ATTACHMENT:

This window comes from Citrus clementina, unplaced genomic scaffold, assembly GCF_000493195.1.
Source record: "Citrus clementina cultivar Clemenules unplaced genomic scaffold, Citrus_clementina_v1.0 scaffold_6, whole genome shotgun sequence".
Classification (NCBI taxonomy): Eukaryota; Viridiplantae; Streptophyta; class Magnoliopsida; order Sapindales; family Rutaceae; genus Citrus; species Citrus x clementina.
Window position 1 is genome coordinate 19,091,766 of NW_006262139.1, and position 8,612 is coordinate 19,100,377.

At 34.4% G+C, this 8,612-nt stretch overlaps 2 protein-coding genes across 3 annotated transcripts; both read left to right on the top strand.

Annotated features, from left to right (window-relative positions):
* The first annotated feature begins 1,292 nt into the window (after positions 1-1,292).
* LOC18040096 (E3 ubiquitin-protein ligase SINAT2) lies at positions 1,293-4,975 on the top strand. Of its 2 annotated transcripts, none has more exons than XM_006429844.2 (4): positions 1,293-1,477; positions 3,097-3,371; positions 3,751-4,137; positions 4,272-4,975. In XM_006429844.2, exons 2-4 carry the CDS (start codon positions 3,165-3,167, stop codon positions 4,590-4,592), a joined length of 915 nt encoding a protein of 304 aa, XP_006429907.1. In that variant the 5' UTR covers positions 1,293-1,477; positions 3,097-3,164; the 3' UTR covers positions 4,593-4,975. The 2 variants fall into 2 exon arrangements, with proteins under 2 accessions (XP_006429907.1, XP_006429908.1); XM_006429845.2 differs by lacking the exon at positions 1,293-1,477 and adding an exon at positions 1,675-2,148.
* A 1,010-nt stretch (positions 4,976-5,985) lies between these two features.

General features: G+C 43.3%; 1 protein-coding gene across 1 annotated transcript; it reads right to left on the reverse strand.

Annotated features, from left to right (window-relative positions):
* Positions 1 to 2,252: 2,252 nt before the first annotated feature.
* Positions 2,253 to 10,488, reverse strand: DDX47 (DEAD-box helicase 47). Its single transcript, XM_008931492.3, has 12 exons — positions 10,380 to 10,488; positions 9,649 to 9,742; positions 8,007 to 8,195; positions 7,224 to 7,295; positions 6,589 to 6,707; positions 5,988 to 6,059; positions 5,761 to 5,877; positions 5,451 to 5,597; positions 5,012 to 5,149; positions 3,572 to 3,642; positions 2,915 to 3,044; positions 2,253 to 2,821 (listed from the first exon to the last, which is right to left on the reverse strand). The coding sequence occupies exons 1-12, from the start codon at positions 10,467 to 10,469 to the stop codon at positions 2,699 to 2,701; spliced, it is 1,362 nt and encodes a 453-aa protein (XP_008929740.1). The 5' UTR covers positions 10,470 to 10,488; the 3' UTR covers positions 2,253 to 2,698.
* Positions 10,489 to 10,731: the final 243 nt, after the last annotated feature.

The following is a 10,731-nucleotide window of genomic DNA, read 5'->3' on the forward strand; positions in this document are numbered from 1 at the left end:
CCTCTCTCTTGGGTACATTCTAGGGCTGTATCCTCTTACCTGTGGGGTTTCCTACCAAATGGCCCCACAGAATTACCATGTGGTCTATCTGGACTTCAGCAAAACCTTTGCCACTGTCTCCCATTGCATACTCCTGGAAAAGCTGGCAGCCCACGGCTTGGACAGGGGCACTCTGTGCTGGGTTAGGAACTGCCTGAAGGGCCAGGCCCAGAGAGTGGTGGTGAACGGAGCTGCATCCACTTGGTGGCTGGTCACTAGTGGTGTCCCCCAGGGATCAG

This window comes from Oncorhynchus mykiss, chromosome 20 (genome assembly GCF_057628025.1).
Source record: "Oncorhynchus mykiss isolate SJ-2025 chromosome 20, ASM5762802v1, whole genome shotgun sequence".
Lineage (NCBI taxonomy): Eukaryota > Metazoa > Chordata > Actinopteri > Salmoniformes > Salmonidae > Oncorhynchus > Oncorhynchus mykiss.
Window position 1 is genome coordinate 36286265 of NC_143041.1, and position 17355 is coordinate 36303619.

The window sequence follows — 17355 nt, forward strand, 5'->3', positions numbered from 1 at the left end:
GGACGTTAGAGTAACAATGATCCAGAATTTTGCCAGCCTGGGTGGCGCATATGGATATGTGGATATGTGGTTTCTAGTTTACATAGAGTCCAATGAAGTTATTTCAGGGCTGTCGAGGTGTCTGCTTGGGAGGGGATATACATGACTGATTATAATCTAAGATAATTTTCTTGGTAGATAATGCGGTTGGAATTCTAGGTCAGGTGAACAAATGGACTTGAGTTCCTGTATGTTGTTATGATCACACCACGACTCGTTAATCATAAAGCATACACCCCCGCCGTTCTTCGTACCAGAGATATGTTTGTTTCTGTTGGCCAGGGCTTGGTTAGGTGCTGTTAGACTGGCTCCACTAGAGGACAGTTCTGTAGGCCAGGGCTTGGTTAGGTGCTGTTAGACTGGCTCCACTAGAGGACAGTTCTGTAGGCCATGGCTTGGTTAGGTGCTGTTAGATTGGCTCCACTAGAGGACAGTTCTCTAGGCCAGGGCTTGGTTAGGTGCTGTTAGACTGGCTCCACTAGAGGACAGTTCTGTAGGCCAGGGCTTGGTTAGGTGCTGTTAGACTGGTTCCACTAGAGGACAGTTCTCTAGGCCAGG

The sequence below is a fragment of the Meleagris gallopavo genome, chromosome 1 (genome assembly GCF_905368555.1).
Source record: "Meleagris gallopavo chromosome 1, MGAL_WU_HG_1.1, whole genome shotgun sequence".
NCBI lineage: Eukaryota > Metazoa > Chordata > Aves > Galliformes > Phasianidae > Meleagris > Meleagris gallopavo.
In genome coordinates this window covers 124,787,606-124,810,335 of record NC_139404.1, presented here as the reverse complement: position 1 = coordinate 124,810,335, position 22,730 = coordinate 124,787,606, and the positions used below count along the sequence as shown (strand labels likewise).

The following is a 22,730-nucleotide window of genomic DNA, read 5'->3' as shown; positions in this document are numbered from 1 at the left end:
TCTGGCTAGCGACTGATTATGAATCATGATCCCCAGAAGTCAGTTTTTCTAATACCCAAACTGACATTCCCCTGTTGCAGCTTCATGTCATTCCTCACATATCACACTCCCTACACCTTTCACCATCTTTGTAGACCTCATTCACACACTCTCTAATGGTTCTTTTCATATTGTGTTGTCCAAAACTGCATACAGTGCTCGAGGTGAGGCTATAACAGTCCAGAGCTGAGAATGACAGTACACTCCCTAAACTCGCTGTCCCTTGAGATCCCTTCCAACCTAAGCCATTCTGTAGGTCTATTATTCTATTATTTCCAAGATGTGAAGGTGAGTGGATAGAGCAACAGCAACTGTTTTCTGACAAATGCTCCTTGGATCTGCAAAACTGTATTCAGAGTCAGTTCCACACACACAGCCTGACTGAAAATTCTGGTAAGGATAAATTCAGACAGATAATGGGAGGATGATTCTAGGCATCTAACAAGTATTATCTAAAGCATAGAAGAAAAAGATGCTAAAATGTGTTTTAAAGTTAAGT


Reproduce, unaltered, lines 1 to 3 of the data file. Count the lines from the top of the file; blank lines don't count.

This window comes from Citrus clementina, unplaced genomic scaffold, assembly GCF_000493195.1.
Source record: "Citrus clementina cultivar Clemenules unplaced genomic scaffold, Citrus_clementina_v1.0 scaffold_6, whole genome shotgun sequence".
Classification (NCBI taxonomy): Eukaryota; Viridiplantae; Streptophyta; class Magnoliopsida; order Sapindales; family Rutaceae; genus Citrus; species Citrus x clementina.